“Ellen. ”

“How is she?” I ask, full of concern. I deduced from Greta's emails that she was up to her eyes in responsibilities, being the sole carer of her fifty-four-year-old mother, having no brothers or sisters to share the burden. She had told me that she had given up her fiancée and a life in England to care for her mother, and while reading those emails I felt as if I was in the presence of someone very special and self-sacrificing. So why don't I feel that now?

“She's a bitch, always calling for something. I'm sick of her. D'you know that the other night she woke me up in the middle of the night and asked me to get her a breath freshener. Can you believe that? I told her to fuck off. I can't believe it, a breath freshener!” She shakes her head. I'm shocked and don't know what to say. “The evil bitch just thinks that I'm being mean to her, but she's so lazy and a liar. She's says that she does things but she doesn't at all. You know, her friend is just as bad. She's crazy, you know.  I told her! She asked if Ellen could stay for a weekend but when she brought her back she hadn't done the things I'd told her to do. I told her that she'd never stay with her again 'cause if she can't look after my mother in the way I tell her to, then she's not going again. You don't mind if I smoke in the car, do you?”

Well actually, I'm asthmatic so I do mind, I think, but I say nothing, already feeling, I want to say intimidated, but I think scared would be nearer the truth.

She lights up and sucks the polluted air into her lungs and opens the windows.

“Pretty day,” she says. “I love it when it's like this. I love to have the windows open and have the fresh air in my hair. ”

She opens the windows by remote control and suddenly my hair, which hasn't been combed for almost a whole day, is flying out behind me like an advertisement trailer from a prop plane. Those bits that are not flying out behind me are in my mouth, stuck there by G force. I try to retrieve them from my throat and maintain my dignity at the same time, but it's not easy and I don't mange it.

“Well, actually, I'd prefer it if the wind was not directly in my face. ”I fiddle with the controls and she shoots me a disapproving look.

A sigh escapes her as she presses a button that sends my window shooting skywards. Suddenly I feel very anxious, but I'm so exhausted from the flight and the awful unfulfilled goodbyes that I can't trust my judgement. Yet deep down I know something isn't only incongruent, it's just plain wrong. My head is so befuddled with jetlag that I can't figure it out, so I try to ignore my sense of disquiet and fall silent.

“Y'know, I've given my life for that woman. I was engaged to be married, but no, she got sick and I had to give him up and come back to look after her full-time. ”

“How awful,” I say, thinking what it would feel like for me if I'd had to give Dessy up in order to go and look after someone else, but then I think of alternatives. I'd have done anything in order to be with Dessy and look after the person who needed me. “Couldn't he have come out here to be with you?” I venture.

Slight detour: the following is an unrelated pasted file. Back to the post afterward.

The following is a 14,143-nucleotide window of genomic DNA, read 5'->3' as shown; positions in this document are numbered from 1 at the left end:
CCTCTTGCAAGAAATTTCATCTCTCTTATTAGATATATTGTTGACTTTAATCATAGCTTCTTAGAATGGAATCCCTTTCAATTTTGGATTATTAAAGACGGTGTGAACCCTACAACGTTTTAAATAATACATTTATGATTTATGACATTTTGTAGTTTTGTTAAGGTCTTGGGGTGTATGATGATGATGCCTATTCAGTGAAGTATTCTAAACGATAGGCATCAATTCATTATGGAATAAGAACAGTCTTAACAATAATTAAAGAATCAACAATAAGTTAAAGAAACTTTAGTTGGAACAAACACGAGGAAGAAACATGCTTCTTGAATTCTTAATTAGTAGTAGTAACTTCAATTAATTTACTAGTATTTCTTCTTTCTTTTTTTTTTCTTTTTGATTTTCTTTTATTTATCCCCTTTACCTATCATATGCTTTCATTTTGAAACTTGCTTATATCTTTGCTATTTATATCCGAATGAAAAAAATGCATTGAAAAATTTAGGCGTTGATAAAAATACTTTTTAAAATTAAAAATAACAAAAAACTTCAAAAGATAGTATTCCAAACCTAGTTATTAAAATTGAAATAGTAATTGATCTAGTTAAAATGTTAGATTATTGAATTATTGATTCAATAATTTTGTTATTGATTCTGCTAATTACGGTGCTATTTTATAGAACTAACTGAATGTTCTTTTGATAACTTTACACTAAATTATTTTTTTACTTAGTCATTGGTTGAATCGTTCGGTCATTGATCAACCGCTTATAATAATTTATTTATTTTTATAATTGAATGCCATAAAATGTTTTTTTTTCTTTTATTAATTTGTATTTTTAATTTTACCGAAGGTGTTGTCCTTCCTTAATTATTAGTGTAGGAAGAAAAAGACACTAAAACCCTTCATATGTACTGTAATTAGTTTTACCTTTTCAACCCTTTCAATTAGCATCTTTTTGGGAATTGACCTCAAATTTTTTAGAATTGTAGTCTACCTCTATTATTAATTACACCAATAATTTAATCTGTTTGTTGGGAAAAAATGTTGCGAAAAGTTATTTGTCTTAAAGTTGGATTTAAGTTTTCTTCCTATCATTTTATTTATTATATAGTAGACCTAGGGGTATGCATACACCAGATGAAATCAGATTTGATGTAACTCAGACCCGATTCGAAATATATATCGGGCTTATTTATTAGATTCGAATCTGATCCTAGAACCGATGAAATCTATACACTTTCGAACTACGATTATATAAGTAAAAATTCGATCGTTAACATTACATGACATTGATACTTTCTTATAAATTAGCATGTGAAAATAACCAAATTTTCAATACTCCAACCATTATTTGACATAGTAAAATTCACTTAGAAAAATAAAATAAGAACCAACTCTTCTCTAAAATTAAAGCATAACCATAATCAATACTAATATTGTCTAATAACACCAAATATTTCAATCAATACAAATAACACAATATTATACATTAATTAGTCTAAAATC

Something horrid flashes across her face. “I don't think so. I couldn't inflict my mother on anyone else. ”

“But if he loved you surely it wouldn't have been an issue?” I ask, feeling confused.

“Oh, he wanted to come,” she says scathingly, “but he didn't have a degree and didn't seem to realise how important having a degree is here in America. I wasn't going to end up taking care of him if he couldn't provide the kind of life I wanted. ”

I fall silent again for I don't know what to say.There seems to be a chasm between us. I don't feel like telling her that I married for love, not money, and that I have to work full-time because I made a choice to marry a man I loved, despite him only being able to earn a low wage. She isn't going to understand it and so I don't waste our precious love story on her. It feels as if she's only told me part of the picture, and I'm sure there's more that she'll reveal later because it doesn't really make any sense to me – love is love, just that and nothing more.

She flicks ash outside the car as she drives, swerving in front of cars and bawling at the other drivers for being in her way.

“Does your mother smoke?” I ask, in order to make conversation to reduce my growing anxiety.

“Huh, she used to but I put a stop to that. There's no way that she's going to smoke,” she says, taking a hard drag on the cigarette between her lips and breathing in deeply.“The stupid bitch would set fire to the house if I let her smoke, so I put them where she can't reach them. ”

An image flashes into my mind back to the days when I was training as a nurse and caring for a wizened young man lying awkwardly on a waterbed, bony and shaking as Multiple Sclerosis ravaged through him.Blind and incapable of doing anything for himself, his only pleasure was to smoke a cigarette, and we student nurses would take turns lighting up for him and guiding his hand to his mouth.The thought serves to increase my anxiety, for if we could do that for him, a person who we weren't emotionally attached to, why couldn't Greta do that for her mother, even if smoking may cause cancer – the poor woman's dying anyway. I try to dispel my dismay and slip into a persona where I try to please, and I hate myself for it.

“It must be hard,” I say, trying to be empathic but feeling as if I'm giving her permission to be abusive about her mother. While I want to let her know that I realise the strain she's under, I don't want to collude with her, but as she talks it sounds like a mother-bashing bonanza so I change the subject.